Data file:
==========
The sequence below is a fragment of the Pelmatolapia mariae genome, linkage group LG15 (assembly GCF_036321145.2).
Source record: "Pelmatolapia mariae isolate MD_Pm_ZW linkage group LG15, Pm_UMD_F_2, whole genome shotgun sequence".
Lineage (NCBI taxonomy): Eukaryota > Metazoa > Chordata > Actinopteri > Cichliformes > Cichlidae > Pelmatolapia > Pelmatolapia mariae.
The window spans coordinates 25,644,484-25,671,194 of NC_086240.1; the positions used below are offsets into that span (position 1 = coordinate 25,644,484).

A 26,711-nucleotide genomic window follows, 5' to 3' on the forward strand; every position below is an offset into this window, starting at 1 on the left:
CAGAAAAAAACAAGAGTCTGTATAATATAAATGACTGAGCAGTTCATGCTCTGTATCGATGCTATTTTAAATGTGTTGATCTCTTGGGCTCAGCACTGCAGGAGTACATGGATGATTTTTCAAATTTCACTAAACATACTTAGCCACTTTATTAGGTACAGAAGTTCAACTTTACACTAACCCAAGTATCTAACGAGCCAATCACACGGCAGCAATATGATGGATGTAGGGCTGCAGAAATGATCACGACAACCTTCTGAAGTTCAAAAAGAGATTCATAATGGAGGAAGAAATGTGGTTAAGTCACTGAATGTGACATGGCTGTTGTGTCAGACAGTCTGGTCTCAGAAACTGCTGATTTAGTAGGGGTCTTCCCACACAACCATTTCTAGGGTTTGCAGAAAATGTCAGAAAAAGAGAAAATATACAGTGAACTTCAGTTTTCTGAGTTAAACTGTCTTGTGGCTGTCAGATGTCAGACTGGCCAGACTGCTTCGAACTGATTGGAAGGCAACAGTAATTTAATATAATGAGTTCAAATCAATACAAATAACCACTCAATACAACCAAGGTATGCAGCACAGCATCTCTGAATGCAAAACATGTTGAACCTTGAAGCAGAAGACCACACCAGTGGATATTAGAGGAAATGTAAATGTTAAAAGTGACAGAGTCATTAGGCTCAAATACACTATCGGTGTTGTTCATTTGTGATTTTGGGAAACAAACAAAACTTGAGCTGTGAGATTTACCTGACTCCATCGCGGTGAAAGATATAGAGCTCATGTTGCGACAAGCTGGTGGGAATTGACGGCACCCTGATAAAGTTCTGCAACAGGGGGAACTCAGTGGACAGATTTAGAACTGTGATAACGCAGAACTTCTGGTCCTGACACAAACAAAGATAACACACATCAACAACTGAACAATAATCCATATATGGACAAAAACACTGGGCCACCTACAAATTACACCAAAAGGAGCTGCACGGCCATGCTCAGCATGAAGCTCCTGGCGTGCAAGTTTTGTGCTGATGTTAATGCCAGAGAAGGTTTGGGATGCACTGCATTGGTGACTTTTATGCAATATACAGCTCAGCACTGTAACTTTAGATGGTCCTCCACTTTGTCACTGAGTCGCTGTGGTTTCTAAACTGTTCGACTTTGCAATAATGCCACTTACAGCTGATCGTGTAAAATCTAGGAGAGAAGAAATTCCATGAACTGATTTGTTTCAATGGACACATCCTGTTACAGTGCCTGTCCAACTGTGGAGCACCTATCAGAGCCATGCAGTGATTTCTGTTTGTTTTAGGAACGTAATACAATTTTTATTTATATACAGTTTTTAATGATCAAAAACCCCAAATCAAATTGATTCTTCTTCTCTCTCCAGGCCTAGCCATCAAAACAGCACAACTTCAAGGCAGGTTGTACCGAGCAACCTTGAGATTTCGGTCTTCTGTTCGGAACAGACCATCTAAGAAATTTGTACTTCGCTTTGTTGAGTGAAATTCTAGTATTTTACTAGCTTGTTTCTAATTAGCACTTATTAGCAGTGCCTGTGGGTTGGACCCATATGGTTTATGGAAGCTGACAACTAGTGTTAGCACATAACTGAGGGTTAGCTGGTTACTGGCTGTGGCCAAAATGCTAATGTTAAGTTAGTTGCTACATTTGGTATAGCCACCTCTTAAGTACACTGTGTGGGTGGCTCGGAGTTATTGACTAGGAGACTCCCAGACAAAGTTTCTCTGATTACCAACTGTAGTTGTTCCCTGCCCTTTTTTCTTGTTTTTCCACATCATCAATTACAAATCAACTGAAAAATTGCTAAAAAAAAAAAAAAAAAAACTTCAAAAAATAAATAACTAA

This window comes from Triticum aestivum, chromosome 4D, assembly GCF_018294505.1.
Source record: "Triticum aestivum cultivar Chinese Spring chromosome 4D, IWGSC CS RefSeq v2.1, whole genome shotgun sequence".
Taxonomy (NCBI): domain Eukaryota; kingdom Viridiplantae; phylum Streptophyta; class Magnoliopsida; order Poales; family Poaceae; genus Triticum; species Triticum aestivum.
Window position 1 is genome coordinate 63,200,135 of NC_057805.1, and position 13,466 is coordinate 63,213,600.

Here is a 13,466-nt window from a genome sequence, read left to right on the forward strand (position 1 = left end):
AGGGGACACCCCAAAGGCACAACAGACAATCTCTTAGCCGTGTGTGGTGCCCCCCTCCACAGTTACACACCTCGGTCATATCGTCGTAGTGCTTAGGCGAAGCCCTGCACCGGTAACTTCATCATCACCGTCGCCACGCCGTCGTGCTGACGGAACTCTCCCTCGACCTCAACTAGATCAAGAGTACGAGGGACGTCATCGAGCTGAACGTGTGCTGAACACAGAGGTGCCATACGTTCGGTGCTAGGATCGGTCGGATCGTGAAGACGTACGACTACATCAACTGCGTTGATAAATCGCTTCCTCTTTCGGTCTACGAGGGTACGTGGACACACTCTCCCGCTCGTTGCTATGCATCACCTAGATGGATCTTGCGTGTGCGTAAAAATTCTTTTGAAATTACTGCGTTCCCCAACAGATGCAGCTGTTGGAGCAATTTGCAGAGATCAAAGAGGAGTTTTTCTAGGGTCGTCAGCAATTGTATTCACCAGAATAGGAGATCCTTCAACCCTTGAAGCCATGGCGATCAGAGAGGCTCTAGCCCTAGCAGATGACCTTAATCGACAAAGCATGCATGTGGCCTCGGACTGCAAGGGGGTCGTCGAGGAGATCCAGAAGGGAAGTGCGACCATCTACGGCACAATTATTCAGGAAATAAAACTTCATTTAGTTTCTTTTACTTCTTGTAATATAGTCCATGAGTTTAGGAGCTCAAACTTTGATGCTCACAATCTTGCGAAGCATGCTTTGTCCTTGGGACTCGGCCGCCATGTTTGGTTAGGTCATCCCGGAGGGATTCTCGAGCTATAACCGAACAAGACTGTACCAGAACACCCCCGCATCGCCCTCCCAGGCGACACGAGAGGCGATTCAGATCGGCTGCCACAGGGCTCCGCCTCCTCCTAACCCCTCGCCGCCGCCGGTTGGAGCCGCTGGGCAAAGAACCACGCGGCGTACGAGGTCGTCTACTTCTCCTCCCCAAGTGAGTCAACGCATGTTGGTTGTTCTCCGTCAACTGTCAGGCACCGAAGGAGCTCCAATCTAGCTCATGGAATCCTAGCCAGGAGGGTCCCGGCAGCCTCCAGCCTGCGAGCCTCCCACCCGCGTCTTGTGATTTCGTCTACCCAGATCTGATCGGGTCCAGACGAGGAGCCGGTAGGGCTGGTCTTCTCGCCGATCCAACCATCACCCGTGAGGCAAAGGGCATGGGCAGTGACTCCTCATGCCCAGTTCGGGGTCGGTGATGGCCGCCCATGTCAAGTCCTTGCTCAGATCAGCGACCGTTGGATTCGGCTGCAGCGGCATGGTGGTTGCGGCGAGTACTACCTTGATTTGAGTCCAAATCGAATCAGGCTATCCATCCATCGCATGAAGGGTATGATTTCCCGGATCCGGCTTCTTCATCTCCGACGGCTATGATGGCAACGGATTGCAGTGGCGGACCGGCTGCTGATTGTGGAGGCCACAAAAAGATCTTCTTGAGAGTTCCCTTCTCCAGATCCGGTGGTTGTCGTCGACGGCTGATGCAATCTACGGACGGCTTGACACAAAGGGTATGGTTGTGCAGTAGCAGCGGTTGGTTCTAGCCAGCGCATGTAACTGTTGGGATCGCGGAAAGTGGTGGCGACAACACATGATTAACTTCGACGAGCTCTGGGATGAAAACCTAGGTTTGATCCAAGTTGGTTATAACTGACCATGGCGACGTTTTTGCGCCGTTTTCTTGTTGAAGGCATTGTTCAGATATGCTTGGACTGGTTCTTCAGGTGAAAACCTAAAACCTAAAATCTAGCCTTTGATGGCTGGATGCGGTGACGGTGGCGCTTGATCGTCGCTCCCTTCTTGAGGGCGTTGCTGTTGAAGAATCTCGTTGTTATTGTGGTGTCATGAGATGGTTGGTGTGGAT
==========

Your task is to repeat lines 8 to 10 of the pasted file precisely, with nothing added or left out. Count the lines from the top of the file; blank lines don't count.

Source record: "Triticum aestivum cultivar Chinese Spring chromosome 4D, IWGSC CS RefSeq v2.1, whole genome shotgun sequence".
Taxonomy (NCBI): domain Eukaryota; kingdom Viridiplantae; phylum Streptophyta; class Magnoliopsida; order Poales; family Poaceae; genus Triticum; species Triticum aestivum.
Window position 1 is genome coordinate 63,200,135 of NC_057805.1, and position 13,466 is coordinate 63,213,600.